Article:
tc qdisc ... [ divisor hashtablesize ] [ limit packets ] [ perturb seconds ] [ quantum bytes ] [ flows number ] [ depth number ] [ headdrop ] [ redflowlimit bytes ] [ min bytes ] [ max bytes ] [ avpkt bytes ] [ burst packets ] [ probability P ] [ ecn ] [ harddrop ]
Stochastic Fairness Queueing is a classless queueing discipline available for traffic control with the tc(8) command.
SFQ does not shape traffic but only schedules the transmission of packets, based on 'flows'. The goal is to ensure fairness so that each flow is able to send data in turn, thus preventing any single flow from drowning out the rest.
This may in fact have some effect in mitigating a Denial of Service attempt.
SFQ is work-conserving and therefore always delivers a packet if it has one available.
On enqueueing, each packet is assigned to a hash bucket, based on the packets hash value. This hash value is either obtained from an external flow classifier (use tc filter to set them), or a default internal classifier if no external classifier has been configured.
When the internal classifier is used, sfq uses
If these are available. SFQ knows about ipv4 and ipv6 and also UDP, TCP and ESP. Packets with other protocols are hashed based on the 32bits representation of their destination and source. A flow corresponds mostly to a TCP/IP connection.
Each of these buckets should represent a unique flow. Because multiple flows may get hashed to the same bucket, sfqs internal hashing algorithm may be perturbed at configurable intervals so that the unfairness lasts only for a short while. Perturbation may however cause some inadvertent packet reordering to occur. After linux-3.3, there is no packet reordering problem, but possible packet drops if rehashing hits one limit (number of flows or packets per flow)
When dequeuing, each hashbucket with data is queried in a round robin fashion.
Before linux-3.3, the compile time maximum length of the SFQ is 128 packets, which can be spread over at most 128 buckets of 1024 available. In case of overflow, tail-drop is performed on the fullest bucket, thus maintaining fairness.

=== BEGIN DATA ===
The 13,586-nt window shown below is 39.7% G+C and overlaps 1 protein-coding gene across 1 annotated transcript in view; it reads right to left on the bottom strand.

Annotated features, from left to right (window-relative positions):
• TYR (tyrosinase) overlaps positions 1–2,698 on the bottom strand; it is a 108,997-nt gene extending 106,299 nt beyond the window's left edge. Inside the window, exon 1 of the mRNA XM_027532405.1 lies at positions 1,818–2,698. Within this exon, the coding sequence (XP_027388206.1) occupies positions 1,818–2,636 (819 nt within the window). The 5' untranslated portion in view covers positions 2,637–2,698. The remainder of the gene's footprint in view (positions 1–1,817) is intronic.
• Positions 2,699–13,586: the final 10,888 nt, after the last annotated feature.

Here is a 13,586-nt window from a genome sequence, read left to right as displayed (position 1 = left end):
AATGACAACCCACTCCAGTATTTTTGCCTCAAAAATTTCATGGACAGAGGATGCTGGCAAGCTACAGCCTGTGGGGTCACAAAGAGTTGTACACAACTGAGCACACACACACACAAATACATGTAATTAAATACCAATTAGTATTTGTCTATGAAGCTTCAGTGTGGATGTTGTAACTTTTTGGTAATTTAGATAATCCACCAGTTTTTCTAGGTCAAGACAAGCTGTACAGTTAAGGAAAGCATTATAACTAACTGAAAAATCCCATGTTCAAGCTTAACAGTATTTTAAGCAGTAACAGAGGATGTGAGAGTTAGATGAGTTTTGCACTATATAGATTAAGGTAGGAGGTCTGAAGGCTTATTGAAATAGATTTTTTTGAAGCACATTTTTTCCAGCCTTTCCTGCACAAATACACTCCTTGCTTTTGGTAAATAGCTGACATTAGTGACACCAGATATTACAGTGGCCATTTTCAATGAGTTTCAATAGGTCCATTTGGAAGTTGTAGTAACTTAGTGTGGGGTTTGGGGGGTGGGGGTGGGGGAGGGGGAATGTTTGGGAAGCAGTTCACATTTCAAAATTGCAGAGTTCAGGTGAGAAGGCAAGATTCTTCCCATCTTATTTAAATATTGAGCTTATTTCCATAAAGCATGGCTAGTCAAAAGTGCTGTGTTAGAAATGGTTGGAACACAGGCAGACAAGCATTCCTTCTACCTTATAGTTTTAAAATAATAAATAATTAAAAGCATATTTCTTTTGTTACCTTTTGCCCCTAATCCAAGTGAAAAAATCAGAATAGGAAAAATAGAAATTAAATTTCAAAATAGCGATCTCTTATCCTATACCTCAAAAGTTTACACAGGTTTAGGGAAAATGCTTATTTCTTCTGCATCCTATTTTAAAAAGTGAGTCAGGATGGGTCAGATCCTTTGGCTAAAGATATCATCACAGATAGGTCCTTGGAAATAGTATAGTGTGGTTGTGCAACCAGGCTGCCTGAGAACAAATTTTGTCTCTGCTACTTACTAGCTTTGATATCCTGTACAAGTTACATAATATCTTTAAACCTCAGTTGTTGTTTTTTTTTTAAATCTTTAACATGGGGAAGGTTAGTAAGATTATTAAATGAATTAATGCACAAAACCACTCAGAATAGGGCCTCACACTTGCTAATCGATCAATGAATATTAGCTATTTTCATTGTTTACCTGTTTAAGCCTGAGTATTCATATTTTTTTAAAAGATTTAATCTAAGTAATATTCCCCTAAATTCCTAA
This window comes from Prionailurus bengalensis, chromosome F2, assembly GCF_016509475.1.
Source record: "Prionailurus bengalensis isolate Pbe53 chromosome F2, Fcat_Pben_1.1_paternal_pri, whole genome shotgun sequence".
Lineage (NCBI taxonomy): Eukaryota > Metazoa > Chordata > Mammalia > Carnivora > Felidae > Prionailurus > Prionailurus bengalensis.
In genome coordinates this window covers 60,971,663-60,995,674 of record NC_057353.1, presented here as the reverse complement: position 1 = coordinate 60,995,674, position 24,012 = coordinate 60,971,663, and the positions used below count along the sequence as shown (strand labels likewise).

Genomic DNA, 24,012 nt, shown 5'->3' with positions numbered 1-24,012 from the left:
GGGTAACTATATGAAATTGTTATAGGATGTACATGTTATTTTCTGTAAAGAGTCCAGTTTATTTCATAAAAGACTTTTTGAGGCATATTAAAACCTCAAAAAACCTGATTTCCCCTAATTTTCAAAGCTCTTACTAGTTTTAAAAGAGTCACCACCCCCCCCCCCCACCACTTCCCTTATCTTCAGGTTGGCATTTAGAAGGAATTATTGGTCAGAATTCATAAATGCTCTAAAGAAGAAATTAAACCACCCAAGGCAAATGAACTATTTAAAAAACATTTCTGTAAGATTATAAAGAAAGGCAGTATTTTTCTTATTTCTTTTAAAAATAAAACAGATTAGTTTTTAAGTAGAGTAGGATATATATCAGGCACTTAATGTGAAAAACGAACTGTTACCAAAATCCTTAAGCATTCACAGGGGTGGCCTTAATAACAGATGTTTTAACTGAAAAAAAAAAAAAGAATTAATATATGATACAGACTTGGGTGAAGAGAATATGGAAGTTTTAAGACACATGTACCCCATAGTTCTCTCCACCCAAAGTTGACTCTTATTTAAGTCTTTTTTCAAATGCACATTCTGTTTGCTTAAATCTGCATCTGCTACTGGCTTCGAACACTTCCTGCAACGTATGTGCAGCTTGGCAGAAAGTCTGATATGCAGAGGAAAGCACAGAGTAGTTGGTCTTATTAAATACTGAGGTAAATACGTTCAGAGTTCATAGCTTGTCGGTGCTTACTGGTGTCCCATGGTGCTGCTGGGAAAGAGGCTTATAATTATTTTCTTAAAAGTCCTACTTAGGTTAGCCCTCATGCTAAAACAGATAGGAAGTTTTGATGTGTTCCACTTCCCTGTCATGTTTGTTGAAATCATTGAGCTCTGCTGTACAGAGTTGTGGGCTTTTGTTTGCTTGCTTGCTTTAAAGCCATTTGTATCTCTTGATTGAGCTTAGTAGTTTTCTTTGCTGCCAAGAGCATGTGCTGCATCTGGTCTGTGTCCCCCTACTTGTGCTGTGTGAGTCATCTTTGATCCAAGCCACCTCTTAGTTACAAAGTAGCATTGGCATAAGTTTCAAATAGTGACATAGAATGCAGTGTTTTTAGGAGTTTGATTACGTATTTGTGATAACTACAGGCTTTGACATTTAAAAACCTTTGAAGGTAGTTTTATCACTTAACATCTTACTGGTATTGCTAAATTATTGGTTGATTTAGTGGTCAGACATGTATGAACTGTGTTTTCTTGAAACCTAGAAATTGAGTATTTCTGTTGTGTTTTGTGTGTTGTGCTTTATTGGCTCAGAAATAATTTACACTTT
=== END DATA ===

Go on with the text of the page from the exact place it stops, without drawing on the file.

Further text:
After linux-3.3, maximum length of SFQ is 65535 packets, and divisor limit is 65536. In case of overflow, tail-drop is performed on the fullest bucket, unless headdrop was requested.
redflowlimit configures the hard limit on the real (not average) queue size per SFQ flow in bytes.
Default value is : (2 * min + max) / (3 * avpkt)
To attach to device ppp0:
# tc qdisc add dev ppp0 root sfq
Please note that SFQ, like all non-shaping (work-conserving) qdiscs, is only useful if it owns the queue. This is the case when the link speed equals the actually available bandwidth. This holds for regular phone modems, ISDN connections and direct non-switched ethernet links.
Most often, cable modems and DSL devices do not fall into this category. The same holds for when connected to a switch and trying to send data to a congested segment also connected to the switch.
In this case, the effective queue does not reside within Linux and is therefore not available for scheduling.
Embed SFQ in a classful qdisc to make sure it owns the queue.
It is possible to use external classifiers with sfq, for example to hash traffic based only on source/destination ip addresses:
# tc filter add ... flow hash keys src,dst perturb 30 divisor 1024
Note that the given divisor should match the one used by sfq. If you have changed the sfq default of 1024, use the same value for the flow hash filter, too.
Example of sfq with optional RED mode :
# tc qdisc add dev eth0 parent 1:1 handle 10: sfq limit 3000 flows 512 divisor 16384 redflowlimit 100000 min 8000 max 60000 probability 0.20 ecn headdrop
Alexey N. Kuznetsov, <firstname.lastname@example.org>, Eric Dumazet <email@example.com>.
This manpage maintained by bert hubert <firstname.lastname@example.org>